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I have no doubt that lactose intolerance is a grave issue faced by thousands of you coffee lovers daily, but looking at the boom of alternative milk production over the past couple of years, I can say that your issue can officially take a backseat. Excuse the pun but holy cow! Have you seen the aisle of milk alternatives at your local grocery store? It’s even longer than the never-ending queues of cars waiting for a refill at your local petrol station before the petrol price goes up, yet again!

It seems as though every person in the health food industry is coming up with new tricks on how to take anything approximately the same size as a nut and squishing it into something that looks vaguely similar to the classic creamy cows milk we’ve come to love. Heck, we were even tricked in our youth to down a whole cup of cow juice with some steaming chocolate chip cookies straight out of the oven. Oh, how times have changed.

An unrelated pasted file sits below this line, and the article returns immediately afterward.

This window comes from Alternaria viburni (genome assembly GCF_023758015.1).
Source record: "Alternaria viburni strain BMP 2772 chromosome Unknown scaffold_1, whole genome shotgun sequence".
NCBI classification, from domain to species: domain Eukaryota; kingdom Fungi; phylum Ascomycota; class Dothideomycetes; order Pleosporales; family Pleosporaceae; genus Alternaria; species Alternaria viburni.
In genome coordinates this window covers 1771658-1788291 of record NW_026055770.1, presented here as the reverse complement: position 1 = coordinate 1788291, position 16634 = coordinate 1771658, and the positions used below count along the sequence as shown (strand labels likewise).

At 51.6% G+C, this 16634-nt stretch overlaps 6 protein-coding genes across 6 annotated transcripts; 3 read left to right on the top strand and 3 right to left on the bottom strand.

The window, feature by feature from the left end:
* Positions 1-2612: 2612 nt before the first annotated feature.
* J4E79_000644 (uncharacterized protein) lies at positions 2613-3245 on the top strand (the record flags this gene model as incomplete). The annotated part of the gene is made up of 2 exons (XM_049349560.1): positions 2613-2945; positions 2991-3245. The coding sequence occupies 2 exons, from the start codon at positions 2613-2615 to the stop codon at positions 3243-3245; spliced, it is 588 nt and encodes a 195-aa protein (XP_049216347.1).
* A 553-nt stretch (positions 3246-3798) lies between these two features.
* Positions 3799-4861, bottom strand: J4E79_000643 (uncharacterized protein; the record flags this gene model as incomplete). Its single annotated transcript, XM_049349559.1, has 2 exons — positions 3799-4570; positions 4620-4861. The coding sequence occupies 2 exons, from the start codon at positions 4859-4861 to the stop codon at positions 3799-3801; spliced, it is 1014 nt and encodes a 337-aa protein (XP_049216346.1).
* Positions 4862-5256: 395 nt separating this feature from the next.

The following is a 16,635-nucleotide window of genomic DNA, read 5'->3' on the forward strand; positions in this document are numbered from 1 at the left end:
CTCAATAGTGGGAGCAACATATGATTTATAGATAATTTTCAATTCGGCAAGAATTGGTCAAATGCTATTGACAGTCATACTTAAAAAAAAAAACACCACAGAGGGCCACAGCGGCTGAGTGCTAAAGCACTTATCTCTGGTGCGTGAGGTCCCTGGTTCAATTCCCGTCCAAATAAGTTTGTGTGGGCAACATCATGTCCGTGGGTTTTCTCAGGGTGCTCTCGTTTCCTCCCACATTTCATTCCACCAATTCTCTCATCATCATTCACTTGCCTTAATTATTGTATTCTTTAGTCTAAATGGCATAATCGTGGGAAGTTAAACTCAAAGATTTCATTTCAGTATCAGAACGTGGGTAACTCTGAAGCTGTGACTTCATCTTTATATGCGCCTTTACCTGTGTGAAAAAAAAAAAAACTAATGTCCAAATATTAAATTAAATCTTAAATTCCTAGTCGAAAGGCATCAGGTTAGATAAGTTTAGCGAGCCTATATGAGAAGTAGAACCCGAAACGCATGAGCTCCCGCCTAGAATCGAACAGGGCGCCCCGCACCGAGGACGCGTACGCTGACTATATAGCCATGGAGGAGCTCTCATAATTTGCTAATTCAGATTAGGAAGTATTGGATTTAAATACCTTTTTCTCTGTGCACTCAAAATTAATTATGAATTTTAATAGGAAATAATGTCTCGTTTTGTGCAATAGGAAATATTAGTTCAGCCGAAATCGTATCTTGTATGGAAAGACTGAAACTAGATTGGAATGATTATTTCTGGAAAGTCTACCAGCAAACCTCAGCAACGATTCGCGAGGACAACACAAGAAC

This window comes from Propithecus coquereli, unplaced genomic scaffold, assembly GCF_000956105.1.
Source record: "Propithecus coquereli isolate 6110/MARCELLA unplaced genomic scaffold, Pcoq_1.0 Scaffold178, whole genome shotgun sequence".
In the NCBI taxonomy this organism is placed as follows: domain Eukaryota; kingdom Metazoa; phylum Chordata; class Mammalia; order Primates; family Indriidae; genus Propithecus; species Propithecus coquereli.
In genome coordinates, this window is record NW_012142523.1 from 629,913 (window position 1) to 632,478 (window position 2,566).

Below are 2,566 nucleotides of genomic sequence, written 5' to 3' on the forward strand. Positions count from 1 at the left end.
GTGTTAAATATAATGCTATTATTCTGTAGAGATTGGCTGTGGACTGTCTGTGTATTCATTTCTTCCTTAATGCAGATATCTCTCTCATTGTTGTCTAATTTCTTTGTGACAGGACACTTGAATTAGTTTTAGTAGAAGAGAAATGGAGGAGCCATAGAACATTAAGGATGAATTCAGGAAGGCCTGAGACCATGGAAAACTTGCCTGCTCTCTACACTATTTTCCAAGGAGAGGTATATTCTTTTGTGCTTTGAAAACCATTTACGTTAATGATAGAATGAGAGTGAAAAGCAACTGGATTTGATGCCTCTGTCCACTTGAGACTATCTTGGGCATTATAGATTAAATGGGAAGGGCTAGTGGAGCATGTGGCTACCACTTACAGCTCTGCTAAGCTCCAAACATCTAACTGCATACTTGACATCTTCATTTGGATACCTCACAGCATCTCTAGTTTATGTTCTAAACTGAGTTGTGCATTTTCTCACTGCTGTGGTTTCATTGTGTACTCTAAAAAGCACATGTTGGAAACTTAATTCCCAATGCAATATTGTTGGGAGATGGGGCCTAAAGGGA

It’s Not Just Cow’s Milk Anymore

Even the most mundane of coffee orders have now begun to puzzle the brightest of the coffee enthusiasts of our day and age. Take the classic cappuccino for instance. A beautifully simple fusion of sweet and acidic espresso cut with frothy, creamy milk – typically from a cow. Nowadays the business of ordering a coffee has become much more complex.

The classic question of whether you would like your milk hot or cold has taken on a new look with the advent of the mass production of alternative milks. Countless nuts and legumes have suddenly taken to the spotlight in the milk production industry. Ranging from the classic almond milk to something a little more exotic like macadamia nut milk or even hemp milk.

So, the question you should be examining very closely is whether you’d like your milk squeezed from a bean, from a pulse, from a grain, from an oat, from a nut, from a flack, from a seed, from a leaf or from a tree.

Milk Non Dairy

Starting with the Basics – Almond Milk